At Jazz Fest favorite Liuzza’s by the Track, the torch is passed so a legend can carry on
The rusty-red gumbo was mottled with pepper and herbs, pink shrimp and ruffled, just-cooked oysters. The people slurping it up wore shirts patterned with magnolias and red beans, alligators and watermelons, flying their Jazz Fest colors for a festival that wasn’t happening.
New specials penned on the board for duck Rangoons and hot sausage banh mi turned a few heads. But, mostly, the people visiting were focused on rekindling a familiar rite of spring by different means.
This was Liuzza’s by the Track on the first weekend that, by custom, should have brought Jazz Fest. Of course, the event has been postponed to October, marking the second consecutive season that the pandemic has scrubbed it from this city’s ritualistic events calendar.
Located a few blocks from the festival gates, Liuzza’s by the Track in normal times is a Jazz Fest rallying point for some, a destination in its own right for others. It’s the pre-party, the after-party and its own party. If it was any more a part of the festival experience it would need its own spot on the schedule cubes.
Yet the second spring without Jazz Fest here pales in comparison to the other difference at Liuzza’s by the Track this year.
It is the first one without Jimmie Lemarie, who created the restaurant along with his friend Billy Gruber. Now both are gone.
Lemarie died in January at age 72. Gruber died five years earlier at age 69.
Starting in 1997, the two turned an old-time barroom into one of the essential New Orleans neighborhood joints, a place that elevates beloved local flavors by doing them right and adding an indelible coat of personality.
To sit in its small dining room, under vintage Jazz Fest posters and race track photos, sipping a frosted schooner of beer, eating a po-boy, listening to the Neville Brothers on the jukebox, gazing through broad windows at a street scene of jasmine-strung porches and familial neighbors passing by in this part of Faubourg St. John can feel like having a box seat on the New Orleans good life.
Eventually, Liuzza’s landed in food guides and travel stories and earned a following far beyond its neighborhood.
To James Gonczi, though, Liuzza’s by the Track was always “Uncle Jimmie’s place.”
Now 32 and a practicing attorney, the Lakeview native is Lemarie’s nephew, part of his sprawling extended local family. He worked at Liuzza’s in high school and college.
Today Gonczi is in charge of keeping Liuzza’s by the Track going.
That’s a role he hoped he’d take on, some day, when the time was right. The time when he was needed came earlier than anyone thought. But Gonczi didn’t hesitate.
“There was no doubt about it, I was 100% in,” he said from the bar one day last week. “I love this place. These neighborhood places are like the fabric of our city. I didn’t want anyone to come in and change it.”
He took over at a daunting time. Two things that always bolstered the business are Jazz Fest and the Fair Grounds horse racing season, which this year was held without spectators. Locals and regulars are now the whole business.
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To give them more reasons to come back, Gonczi has been working with his longtime friend Michael Latham, a veteran of local restaurants, to come up with new specials for the board.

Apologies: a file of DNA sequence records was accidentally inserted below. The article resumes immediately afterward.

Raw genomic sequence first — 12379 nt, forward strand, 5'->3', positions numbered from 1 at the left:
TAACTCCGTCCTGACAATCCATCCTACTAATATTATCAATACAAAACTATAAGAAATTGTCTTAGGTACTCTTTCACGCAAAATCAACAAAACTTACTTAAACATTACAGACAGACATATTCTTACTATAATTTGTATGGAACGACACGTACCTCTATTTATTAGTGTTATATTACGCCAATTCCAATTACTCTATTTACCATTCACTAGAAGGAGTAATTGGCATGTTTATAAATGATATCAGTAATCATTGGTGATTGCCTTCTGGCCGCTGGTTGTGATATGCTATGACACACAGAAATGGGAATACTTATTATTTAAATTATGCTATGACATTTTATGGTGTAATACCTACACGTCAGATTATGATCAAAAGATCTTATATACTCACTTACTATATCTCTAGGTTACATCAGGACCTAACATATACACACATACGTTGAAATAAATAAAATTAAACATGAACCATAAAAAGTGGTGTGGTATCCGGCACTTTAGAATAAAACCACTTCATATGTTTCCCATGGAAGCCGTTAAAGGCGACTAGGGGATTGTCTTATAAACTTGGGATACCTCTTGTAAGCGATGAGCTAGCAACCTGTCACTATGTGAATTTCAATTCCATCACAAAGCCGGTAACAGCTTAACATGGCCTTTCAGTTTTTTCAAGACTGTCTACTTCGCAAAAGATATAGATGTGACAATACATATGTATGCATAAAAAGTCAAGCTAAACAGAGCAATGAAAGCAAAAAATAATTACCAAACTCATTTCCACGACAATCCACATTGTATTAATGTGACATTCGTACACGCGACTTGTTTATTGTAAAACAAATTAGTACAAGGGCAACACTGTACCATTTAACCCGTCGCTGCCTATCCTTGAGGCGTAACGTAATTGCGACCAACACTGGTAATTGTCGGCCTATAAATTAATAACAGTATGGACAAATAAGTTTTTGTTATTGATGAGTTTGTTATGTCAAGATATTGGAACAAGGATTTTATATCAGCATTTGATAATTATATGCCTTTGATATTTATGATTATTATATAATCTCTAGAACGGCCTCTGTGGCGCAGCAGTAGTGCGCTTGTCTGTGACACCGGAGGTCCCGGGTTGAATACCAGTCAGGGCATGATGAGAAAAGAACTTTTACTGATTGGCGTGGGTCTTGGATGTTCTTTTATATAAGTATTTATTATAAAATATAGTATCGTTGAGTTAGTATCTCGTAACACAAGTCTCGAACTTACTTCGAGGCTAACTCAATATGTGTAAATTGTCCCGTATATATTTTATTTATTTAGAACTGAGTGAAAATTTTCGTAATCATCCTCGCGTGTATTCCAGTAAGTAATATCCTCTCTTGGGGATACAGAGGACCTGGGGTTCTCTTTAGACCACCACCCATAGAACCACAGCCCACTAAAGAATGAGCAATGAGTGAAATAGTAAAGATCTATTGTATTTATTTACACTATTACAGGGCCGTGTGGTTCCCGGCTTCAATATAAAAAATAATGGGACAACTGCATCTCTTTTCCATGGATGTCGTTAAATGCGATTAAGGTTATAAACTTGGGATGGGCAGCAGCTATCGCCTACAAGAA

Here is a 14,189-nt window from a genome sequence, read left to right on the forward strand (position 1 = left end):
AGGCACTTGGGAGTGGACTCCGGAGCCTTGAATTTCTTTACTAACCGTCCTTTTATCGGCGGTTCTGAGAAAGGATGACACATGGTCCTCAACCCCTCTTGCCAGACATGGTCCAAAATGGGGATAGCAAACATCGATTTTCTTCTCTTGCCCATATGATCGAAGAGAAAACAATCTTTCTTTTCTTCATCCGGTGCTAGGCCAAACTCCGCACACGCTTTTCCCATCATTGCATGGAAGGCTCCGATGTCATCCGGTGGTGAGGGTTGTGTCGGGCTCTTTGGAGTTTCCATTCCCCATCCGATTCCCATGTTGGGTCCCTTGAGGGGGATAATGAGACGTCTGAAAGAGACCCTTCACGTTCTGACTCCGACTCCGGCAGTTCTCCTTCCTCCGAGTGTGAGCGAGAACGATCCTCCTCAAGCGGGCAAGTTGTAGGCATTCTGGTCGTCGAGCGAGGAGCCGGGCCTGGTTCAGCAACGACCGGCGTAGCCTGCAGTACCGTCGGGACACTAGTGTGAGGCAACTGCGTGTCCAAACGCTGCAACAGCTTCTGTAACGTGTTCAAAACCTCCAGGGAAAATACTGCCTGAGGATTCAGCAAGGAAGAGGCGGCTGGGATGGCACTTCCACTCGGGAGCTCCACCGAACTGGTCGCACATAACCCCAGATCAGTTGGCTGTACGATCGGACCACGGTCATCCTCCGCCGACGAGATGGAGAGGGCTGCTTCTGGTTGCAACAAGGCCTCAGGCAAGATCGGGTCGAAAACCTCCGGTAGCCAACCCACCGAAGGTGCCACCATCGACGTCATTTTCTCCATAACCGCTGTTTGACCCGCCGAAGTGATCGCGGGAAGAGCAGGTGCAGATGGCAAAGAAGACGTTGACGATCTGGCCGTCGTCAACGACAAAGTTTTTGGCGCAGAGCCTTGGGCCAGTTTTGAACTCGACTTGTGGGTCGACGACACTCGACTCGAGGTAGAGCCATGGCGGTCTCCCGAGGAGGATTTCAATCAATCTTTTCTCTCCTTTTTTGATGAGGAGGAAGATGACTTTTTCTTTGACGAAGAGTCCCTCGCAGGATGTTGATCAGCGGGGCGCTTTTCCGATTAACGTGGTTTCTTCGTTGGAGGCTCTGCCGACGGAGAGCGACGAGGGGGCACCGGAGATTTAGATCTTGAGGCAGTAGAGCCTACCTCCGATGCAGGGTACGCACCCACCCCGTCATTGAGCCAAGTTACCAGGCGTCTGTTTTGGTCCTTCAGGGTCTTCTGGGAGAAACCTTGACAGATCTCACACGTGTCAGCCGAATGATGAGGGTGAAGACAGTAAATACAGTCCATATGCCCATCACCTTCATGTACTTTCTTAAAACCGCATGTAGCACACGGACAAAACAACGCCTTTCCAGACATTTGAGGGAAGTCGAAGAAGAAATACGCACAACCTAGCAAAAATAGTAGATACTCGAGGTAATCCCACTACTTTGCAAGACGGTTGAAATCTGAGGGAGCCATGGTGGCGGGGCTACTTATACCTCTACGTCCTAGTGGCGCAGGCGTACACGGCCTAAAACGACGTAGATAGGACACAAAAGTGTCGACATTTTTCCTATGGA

That explains the duck Rangoons, made with ground duck sausage and havarti cream cheese, bacon and poblano peppers. Sometimes cheesy crawfish Rangoons are on the specials menu, too.
The hot sausage banh mi starts with Marciante’s sausage formed into patties and spiked up with ginger and more seasonings, then packed into a Leidenheimer pistolette with fresh cilantro and carrots and mayo. Grilled alligator sausage patties with crunchy, sour chow chow went into another recent po-boy special. Sometimes the straight-up shrimp po-boy gets a tangy bath of Buffalo sauce.
The daily menu has not changed though, nor has the talent over the skillets and pots who produce its signatures — the distinctive gumbo, the buttery landslide of its BBQ shrimp po-boy, the garlic-laden roast beef or the thin-sliced, thick-stacked Reuben.
That’s the work of Burnetter McMillian, who has been at Liuzza’s from the start, and her compatriot in the kitchen, a man who goes only by Roadrunner. He’s has been cooking here long enough that even his nickname has a nickname — everyone calls him Road.
Liuzza’s by the Track has been around in one form or another since the 1940s. It’s not related to Liuzza’s Restaurant & Bar on Bienville Street — which is for sale but, it bears repeating because of inaccurate internet reports elsewhere, is very much still open for business.
Liuzza’s by the Track is more than just a beer stop en route to Jazz Fest. It’s a clubhouse for a neighborhood when that neighborhood is transformed by the festival crowds. Even when Jazz Fest is in full swing, you see people here with no tickets and no desire to find them, just having a good time in the widening shade of the sidewalk, watching festival people sashay by as porch bands tune up and street vendors set up for the after-fest rush.
Some of that has been happening this year anyway. The festival is silent, but the neighborhood has been buzzing still with people trying to wring some semblance of Jazz Fest joy from these times.
Even before the erstwhile festival weekends arrived, Gonczi decided to extend Liuzza’s hours a bit. It’s open Sundays now for the foreseeable future, but with a different menu. Liuzza’s hosts a crawfish boil and serves one-pot dishes, like jambalaya and crawfish pasta. That gives the kitchen some time off, while the bar staff can add some needed shifts.
Taking the party to the sidewalk feels a lot like Liuzza’s at Jazz Fest time. Still, Gonczi said he’s approaching any changes like this as trial runs, to be assessed by the regulars as he goes.